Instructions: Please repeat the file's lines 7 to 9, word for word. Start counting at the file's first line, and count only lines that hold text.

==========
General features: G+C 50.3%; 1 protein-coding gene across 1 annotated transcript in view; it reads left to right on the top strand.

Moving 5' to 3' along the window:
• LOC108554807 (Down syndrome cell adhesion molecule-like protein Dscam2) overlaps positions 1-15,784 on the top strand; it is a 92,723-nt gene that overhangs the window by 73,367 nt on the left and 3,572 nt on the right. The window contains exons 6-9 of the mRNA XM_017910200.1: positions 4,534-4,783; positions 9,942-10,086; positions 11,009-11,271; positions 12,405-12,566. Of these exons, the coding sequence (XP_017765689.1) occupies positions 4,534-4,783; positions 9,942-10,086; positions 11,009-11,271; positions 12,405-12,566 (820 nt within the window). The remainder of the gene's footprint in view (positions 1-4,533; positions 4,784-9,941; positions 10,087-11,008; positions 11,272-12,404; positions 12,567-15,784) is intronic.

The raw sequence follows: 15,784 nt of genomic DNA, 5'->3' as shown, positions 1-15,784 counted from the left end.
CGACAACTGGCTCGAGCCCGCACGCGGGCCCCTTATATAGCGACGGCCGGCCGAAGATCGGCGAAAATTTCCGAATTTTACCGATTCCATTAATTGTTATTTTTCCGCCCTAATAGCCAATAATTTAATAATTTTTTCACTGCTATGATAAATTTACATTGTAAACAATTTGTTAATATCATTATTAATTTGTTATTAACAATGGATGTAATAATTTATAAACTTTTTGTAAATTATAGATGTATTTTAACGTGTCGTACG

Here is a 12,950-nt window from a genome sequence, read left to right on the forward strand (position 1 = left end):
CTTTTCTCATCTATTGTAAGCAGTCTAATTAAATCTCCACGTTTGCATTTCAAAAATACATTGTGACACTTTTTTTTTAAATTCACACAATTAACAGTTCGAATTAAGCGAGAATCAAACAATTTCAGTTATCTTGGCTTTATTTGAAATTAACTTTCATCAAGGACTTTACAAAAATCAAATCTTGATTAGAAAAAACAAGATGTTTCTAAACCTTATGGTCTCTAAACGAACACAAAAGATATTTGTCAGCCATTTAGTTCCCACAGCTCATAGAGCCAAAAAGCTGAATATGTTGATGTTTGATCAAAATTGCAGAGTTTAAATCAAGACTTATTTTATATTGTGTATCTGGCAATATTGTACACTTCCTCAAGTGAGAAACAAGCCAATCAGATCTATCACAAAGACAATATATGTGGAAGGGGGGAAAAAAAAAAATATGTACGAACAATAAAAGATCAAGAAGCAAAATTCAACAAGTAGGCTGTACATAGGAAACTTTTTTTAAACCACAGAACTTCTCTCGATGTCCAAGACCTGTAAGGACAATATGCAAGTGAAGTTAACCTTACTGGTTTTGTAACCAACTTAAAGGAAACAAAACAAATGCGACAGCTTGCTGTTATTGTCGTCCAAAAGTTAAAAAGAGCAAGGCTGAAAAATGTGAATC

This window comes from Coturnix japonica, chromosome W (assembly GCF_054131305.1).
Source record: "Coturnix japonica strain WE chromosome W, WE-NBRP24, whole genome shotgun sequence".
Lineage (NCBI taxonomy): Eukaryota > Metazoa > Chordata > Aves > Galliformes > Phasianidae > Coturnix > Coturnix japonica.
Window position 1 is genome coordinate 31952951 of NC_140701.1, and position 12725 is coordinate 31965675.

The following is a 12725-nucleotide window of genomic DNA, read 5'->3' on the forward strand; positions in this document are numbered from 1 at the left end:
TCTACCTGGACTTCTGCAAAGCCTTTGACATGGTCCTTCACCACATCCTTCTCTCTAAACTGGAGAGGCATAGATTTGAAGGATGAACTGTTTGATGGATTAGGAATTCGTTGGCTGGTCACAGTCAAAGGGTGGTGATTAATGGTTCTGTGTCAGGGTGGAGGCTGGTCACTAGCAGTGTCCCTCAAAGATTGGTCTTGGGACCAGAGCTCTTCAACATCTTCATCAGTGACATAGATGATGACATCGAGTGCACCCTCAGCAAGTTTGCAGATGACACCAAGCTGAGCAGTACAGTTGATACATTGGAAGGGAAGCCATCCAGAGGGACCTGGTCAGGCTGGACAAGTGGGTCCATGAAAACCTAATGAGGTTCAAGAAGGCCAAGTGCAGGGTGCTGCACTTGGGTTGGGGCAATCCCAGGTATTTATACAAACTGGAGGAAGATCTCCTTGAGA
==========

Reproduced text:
CTTTTCTCATCTATTGTAAGCAGTCTAATTAAATCTCCACGTTTGCATTTCAAAAATACATTGTGACACTTTTTTTTTAAATTCACACAATTAACAGTTCGAATTAAGCGAGAATCAAACAATTTCAGTTATCTTGGCTTTATTTGAAATTAACTTTCATCAAGGACTTTACAAAAATCAAATCTTGATTAGAAAAAACAAGATGTTTCTAAACCTTATGGTCTCTAAACGAACACAAAAGATATTTGTCAGCCATTTAGTTCCCACAGCTCATAGAGCCAAAAAGCTGAATATGTTGATGTTTGATCAAAATTGCAGAGTTTAAATCAAGACTTATTTTATATTGTGTATCTGGCAATATTGTACACTTCCTCAAGTGAGAAACAAGCCAATCAGATCTATCACAAAGACAATATATGTGGAAGGGGGGAAAAAAAAAAATATGTACGAACAATAAAAGATCAAGAAGCAAAATTCAACAAGTAGGCTGTACATAGGAAACTTTTTTTAAACCACAGAACTTCTCTCGATGTCCAAGACCTGTAAGGACAATATGCAAGTGAAGTTAACCTTACTGGTTTTGTAACCAACTTAAAGGAAACAAAACAAATGCGACAGCTTGCTGTTATTGTCGTCCAAAAGTTAAAAAGAGCAAGGCTGAAAAATGTGAATC

This window comes from Coturnix japonica, chromosome W (assembly GCF_054131305.1).
Source record: "Coturnix japonica strain WE chromosome W, WE-NBRP24, whole genome shotgun sequence".